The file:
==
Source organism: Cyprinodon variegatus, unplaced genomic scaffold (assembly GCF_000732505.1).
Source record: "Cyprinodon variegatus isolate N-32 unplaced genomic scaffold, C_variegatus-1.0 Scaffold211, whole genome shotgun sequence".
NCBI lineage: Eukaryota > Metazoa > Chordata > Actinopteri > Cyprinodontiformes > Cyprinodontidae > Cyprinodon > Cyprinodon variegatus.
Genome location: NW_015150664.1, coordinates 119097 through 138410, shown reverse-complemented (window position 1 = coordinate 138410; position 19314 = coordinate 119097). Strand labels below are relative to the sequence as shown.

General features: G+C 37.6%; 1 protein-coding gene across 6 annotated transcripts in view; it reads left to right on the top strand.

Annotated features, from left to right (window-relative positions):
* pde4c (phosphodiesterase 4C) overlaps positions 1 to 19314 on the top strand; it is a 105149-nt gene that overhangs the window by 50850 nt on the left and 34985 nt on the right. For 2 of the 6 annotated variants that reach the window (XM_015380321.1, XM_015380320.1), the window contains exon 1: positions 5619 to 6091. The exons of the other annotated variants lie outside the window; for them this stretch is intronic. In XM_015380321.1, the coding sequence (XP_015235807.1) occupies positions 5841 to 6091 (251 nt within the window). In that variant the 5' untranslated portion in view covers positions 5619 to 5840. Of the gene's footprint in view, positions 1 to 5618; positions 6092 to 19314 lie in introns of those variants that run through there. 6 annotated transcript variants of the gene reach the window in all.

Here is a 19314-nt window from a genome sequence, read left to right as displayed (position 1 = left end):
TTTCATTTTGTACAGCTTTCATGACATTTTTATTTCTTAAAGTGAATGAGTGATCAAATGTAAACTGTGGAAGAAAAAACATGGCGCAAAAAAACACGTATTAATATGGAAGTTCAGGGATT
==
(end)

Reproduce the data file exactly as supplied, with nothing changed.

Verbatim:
Source organism: Cyprinodon variegatus, unplaced genomic scaffold (assembly GCF_000732505.1).
Source record: "Cyprinodon variegatus isolate N-32 unplaced genomic scaffold, C_variegatus-1.0 Scaffold211, whole genome shotgun sequence".
NCBI lineage: Eukaryota > Metazoa > Chordata > Actinopteri > Cyprinodontiformes > Cyprinodontidae > Cyprinodon > Cyprinodon variegatus.
Genome location: NW_015150664.1, coordinates 119097 through 138410, shown reverse-complemented (window position 1 = coordinate 138410; position 19314 = coordinate 119097). Strand labels below are relative to the sequence as shown.

General features: G+C 37.6%; 1 protein-coding gene across 6 annotated transcripts in view; it reads left to right on the top strand.

Annotated features, from left to right (window-relative positions):
* pde4c (phosphodiesterase 4C) overlaps positions 1 to 19314 on the top strand; it is a 105149-nt gene that overhangs the window by 50850 nt on the left and 34985 nt on the right. For 2 of the 6 annotated variants that reach the window (XM_015380321.1, XM_015380320.1), the window contains exon 1: positions 5619 to 6091. The exons of the other annotated variants lie outside the window; for them this stretch is intronic. In XM_015380321.1, the coding sequence (XP_015235807.1) occupies positions 5841 to 6091 (251 nt within the window). In that variant the 5' untranslated portion in view covers positions 5619 to 5840. Of the gene's footprint in view, positions 1 to 5618; positions 6092 to 19314 lie in introns of those variants that run through there. 6 annotated transcript variants of the gene reach the window in all.

Here is a 19314-nt window from a genome sequence, read left to right as displayed (position 1 = left end):
TTTCATTTTGTACAGCTTTCATGACATTTTTATTTCTTAAAGTGAATGAGTGATCAAATGTAAACTGTGGAAGAAAAAACATGGCGCAAAAAAACACGTATTAATATGGAAGTTCAGGGATT